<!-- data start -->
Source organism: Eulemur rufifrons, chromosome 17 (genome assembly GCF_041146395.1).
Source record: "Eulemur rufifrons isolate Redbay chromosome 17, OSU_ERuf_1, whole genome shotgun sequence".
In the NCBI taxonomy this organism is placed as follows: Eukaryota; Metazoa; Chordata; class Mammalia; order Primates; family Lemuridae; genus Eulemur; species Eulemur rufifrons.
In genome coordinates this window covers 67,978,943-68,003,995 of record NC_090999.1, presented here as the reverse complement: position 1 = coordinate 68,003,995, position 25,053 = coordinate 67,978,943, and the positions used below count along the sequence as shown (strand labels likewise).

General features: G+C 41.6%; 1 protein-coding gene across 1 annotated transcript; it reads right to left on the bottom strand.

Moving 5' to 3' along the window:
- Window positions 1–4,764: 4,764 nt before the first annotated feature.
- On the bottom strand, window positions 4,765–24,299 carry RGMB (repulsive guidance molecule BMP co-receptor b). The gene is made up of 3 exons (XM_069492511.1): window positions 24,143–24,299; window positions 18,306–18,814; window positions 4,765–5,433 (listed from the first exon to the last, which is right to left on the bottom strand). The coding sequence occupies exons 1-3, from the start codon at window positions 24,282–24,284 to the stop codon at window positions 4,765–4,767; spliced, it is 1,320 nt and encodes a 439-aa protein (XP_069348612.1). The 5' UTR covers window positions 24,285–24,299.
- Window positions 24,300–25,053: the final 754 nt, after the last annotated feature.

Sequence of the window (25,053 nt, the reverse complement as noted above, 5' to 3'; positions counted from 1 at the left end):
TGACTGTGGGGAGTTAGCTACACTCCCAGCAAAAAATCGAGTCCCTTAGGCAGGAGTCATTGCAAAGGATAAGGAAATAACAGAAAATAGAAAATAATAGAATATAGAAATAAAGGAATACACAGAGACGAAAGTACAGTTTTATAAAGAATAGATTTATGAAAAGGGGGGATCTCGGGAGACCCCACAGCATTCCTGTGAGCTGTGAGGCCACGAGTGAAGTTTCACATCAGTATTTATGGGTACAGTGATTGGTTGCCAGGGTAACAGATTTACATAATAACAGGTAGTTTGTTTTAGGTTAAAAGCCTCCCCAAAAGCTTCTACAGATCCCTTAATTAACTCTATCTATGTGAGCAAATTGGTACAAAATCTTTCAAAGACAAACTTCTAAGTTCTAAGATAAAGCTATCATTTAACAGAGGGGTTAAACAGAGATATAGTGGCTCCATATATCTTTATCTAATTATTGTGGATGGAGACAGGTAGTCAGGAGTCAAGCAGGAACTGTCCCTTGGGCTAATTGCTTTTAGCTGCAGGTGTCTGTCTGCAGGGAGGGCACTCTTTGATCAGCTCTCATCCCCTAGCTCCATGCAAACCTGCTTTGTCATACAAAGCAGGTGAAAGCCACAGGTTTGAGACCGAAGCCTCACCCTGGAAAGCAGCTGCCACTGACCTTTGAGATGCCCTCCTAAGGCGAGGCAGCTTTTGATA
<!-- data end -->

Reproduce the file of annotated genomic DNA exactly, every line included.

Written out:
Source organism: Eulemur rufifrons, chromosome 17 (genome assembly GCF_041146395.1).
Source record: "Eulemur rufifrons isolate Redbay chromosome 17, OSU_ERuf_1, whole genome shotgun sequence".
In the NCBI taxonomy this organism is placed as follows: Eukaryota; Metazoa; Chordata; class Mammalia; order Primates; family Lemuridae; genus Eulemur; species Eulemur rufifrons.
In genome coordinates this window covers 67,978,943-68,003,995 of record NC_090999.1, presented here as the reverse complement: position 1 = coordinate 68,003,995, position 25,053 = coordinate 67,978,943, and the positions used below count along the sequence as shown (strand labels likewise).

General features: G+C 41.6%; 1 protein-coding gene across 1 annotated transcript; it reads right to left on the bottom strand.

Moving 5' to 3' along the window:
- Window positions 1–4,764: 4,764 nt before the first annotated feature.
- On the bottom strand, window positions 4,765–24,299 carry RGMB (repulsive guidance molecule BMP co-receptor b). The gene is made up of 3 exons (XM_069492511.1): window positions 24,143–24,299; window positions 18,306–18,814; window positions 4,765–5,433 (listed from the first exon to the last, which is right to left on the bottom strand). The coding sequence occupies exons 1-3, from the start codon at window positions 24,282–24,284 to the stop codon at window positions 4,765–4,767; spliced, it is 1,320 nt and encodes a 439-aa protein (XP_069348612.1). The 5' UTR covers window positions 24,285–24,299.
- Window positions 24,300–25,053: the final 754 nt, after the last annotated feature.

Sequence of the window (25,053 nt, the reverse complement as noted above, 5' to 3'; positions counted from 1 at the left end):
TGACTGTGGGGAGTTAGCTACACTCCCAGCAAAAAATCGAGTCCCTTAGGCAGGAGTCATTGCAAAGGATAAGGAAATAACAGAAAATAGAAAATAATAGAATATAGAAATAAAGGAATACACAGAGACGAAAGTACAGTTTTATAAAGAATAGATTTATGAAAAGGGGGGATCTCGGGAGACCCCACAGCATTCCTGTGAGCTGTGAGGCCACGAGTGAAGTTTCACATCAGTATTTATGGGTACAGTGATTGGTTGCCAGGGTAACAGATTTACATAATAACAGGTAGTTTGTTTTAGGTTAAAAGCCTCCCCAAAAGCTTCTACAGATCCCTTAATTAACTCTATCTATGTGAGCAAATTGGTACAAAATCTTTCAAAGACAAACTTCTAAGTTCTAAGATAAAGCTATCATTTAACAGAGGGGTTAAACAGAGATATAGTGGCTCCATATATCTTTATCTAATTATTGTGGATGGAGACAGGTAGTCAGGAGTCAAGCAGGAACTGTCCCTTGGGCTAATTGCTTTTAGCTGCAGGTGTCTGTCTGCAGGGAGGGCACTCTTTGATCAGCTCTCATCCCCTAGCTCCATGCAAACCTGCTTTGTCATACAAAGCAGGTGAAAGCCACAGGTTTGAGACCGAAGCCTCACCCTGGAAAGCAGCTGCCACTGACCTTTGAGATGCCCTCCTAAGGCGAGGCAGCTTTTGATA